Plastic Surgeon General Warns Of Small Breasts Epidemic – TheOnion
The National Center for Cosmetic Enhancement rails against A-cups.
BEVERLY HILLS, CA–According to a report released Monday by U.S.
plastic surgeon general Dr. Louis T. Saddler, an alarming number of
American women are suffering from dangerously small breasts.
The Office of the plastic surgeon General–headed by a presidential
appointee tasked with monitoring the national aesthetic, alerting the
public to any small flaws, and offering a wide range of affordable,
noninvasive laser resurfacing options–first addressed the countrywide
plague of undersized breasts in the mid-1980s by demanding that
manufacturers of A- through C-cup bras place large warning labels on
their products informing female consumers of the potential risk of
having deficient bosoms. Since taking the position in 2001, Dr. Saddler
has continued these education efforts, launching several ad campaigns
and personally reaching out to women all across the nation.
“The undersized breasts problem in the United States has reached
crisis level,” Saddler said during a press conference held at the
National Centers for Rhinoplasty and Microdermabrasion. “Unless they
receive immediate cosmetic treatment, millions of women in this country
will lose the attention of their male acquaintances completely, and
some may never be able to land husbands or, if they are somehow already
married, keep their husbands’ interest.”
Added Saddler, “I urge all Americans to educate themselves about the
differences between silicone and saline, and contact my secretary Linda
to set something up.”
According to information found on the plastic surgeon general’s
website, there are several easily identifiable indications that a woman
may be afflicted with Chronic Breast Deficiency, or CBD. These include
the inability to fill out tight sweaters, as well as invisibility when
in proximity to women who have large breasts. Females with this
disorder may also experience a troubling absence of back pain.
Despite impressive advances in augmentation mammoplasty in recent
years, breast smallness continues to be a scourge on the female
population, in some part due to the difficulty many women have in
recognizing the symptoms. According to Saddler, some can live with a
severe chest deficiency for years without realizing that they have a
“A woman who suspects that she may have this condition can verify it
with an extremely quick, normally painless test,” said Saddler, later
adding that symptoms such as a fluid, natural movement of the bosom or
any breast shape other than a perfectly round, rock-hard grapefruit
should also serve as definitive warning signs. “It’s as simple as
consulting a trained professional such as a strip-club bouncer or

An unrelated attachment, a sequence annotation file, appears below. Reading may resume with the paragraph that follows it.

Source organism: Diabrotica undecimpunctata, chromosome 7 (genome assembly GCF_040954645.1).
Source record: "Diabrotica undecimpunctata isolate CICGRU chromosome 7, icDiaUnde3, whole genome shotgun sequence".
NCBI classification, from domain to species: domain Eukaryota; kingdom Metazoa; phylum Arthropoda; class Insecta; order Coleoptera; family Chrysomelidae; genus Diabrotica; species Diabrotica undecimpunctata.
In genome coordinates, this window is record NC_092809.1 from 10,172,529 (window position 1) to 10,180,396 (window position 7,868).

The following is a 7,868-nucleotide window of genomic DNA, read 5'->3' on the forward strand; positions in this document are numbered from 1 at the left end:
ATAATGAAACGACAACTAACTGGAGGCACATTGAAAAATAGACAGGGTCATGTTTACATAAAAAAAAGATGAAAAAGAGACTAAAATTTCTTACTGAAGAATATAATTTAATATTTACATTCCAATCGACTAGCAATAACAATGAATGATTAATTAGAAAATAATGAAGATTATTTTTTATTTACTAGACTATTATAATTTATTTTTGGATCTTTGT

licensed drywaller to assess your personal risk.”
“I cannot stress enough how important it is for women who believe
they already have large breasts to remember that they can almost always
benefit from having even larger breasts,” Saddler added.
Citing statistics showing that small breasts strike women of every
age, ethnicity, and socioeconomic status, and that every region of the
United States is uniformly affected with the exception of Southern
California, the plastic surgeon general stressed that a nation of
under-breasted women is “everyone’s problem.” In an attempt to reach
out to as many citizens as possible, including those not directly
afflicted, the Office of the Plastic Surgeon General has released a
series of public service announcements that emphasize the important
role men can play in helping to turn the tide of the epidemic.
“If your daughter, girlfriend, or secretary has small breasts, let
her know that she should get the help she needs,” Saddler says in one
of the televised spots, standing before a diagram of Pamela Anderson.
“Referring to under- endowed women’s mammaries as ‘mosquito bites’ or
likening a female’s appearance to a diving board are just two of the
many effective methods that can encourage those suffering from this
unpleasant disorder to seek treatment.”
The informative PSA also suggests several coping strategies that can
allow small-breasted women to lead a relatively productive life while
securing the funds necessary to have their disorder remedied. These
include giggling at anything a man says, wearing shorter skirts, and
engaging in empty promiscuity.
Although the plastic surgeon general’s office has had a
long-standing and fruitful partnership with the media to promote the
image of a healthy, ample-chested lifestyle, Saddler said legislation
may be the key to solving this crisis. Last week, Congress proposed a
bill that would earmark $600 million to provide high schools nationwide
with educational programs and literature.
“The younger a woman is when she realizes that she has this problem,
the better off we’ll all be,” said Sen. Wayne Allard (R-CO), head of
the recently formed Itty-Bitty Titty Senate Subcommittee. “Of course,
we support all women receiving treatment for this disorder, regardless
of how old they are.”
“But after they hit 45 or so, really, what’s the point?” added
Allard, referring to a condition known as aging, which is cited by the
plastic surgeon general as another worrisome but treatable issue
currently affecting 100 percent of American women.
Several studies have found that the dreaded aging syndrome also
affects men, but, in those cases, is known alternatively as
“dignification” and is generally considered to be an asset rather than
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